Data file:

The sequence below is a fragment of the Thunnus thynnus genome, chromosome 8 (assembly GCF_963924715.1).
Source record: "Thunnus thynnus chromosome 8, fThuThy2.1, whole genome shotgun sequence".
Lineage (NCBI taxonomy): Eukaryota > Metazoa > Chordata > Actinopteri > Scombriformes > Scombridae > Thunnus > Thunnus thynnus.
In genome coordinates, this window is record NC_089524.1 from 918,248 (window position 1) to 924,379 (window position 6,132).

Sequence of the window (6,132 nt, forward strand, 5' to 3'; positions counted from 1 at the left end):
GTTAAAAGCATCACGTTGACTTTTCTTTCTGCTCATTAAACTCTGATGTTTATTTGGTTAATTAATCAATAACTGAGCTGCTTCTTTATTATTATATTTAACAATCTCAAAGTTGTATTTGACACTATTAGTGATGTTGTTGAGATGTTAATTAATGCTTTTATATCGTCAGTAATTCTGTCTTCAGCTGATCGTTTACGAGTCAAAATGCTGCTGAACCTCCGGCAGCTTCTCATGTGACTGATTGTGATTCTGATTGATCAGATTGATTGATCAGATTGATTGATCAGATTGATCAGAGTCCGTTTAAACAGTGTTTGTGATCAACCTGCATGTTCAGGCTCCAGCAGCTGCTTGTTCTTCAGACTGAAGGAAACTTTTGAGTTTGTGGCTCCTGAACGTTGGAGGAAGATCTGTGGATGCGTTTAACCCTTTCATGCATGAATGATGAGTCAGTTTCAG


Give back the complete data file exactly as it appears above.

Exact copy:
The sequence below is a fragment of the Thunnus thynnus genome, chromosome 8 (assembly GCF_963924715.1).
Source record: "Thunnus thynnus chromosome 8, fThuThy2.1, whole genome shotgun sequence".
Lineage (NCBI taxonomy): Eukaryota > Metazoa > Chordata > Actinopteri > Scombriformes > Scombridae > Thunnus > Thunnus thynnus.
In genome coordinates, this window is record NC_089524.1 from 918,248 (window position 1) to 924,379 (window position 6,132).

Sequence of the window (6,132 nt, forward strand, 5' to 3'; positions counted from 1 at the left end):
GTTAAAAGCATCACGTTGACTTTTCTTTCTGCTCATTAAACTCTGATGTTTATTTGGTTAATTAATCAATAACTGAGCTGCTTCTTTATTATTATATTTAACAATCTCAAAGTTGTATTTGACACTATTAGTGATGTTGTTGAGATGTTAATTAATGCTTTTATATCGTCAGTAATTCTGTCTTCAGCTGATCGTTTACGAGTCAAAATGCTGCTGAACCTCCGGCAGCTTCTCATGTGACTGATTGTGATTCTGATTGATCAGATTGATTGATCAGATTGATTGATCAGATTGATCAGAGTCCGTTTAAACAGTGTTTGTGATCAACCTGCATGTTCAGGCTCCAGCAGCTGCTTGTTCTTCAGACTGAAGGAAACTTTTGAGTTTGTGGCTCCTGAACGTTGGAGGAAGATCTGTGGATGCGTTTAACCCTTTCATGCATGAATGATGAGTCAGTTTCAG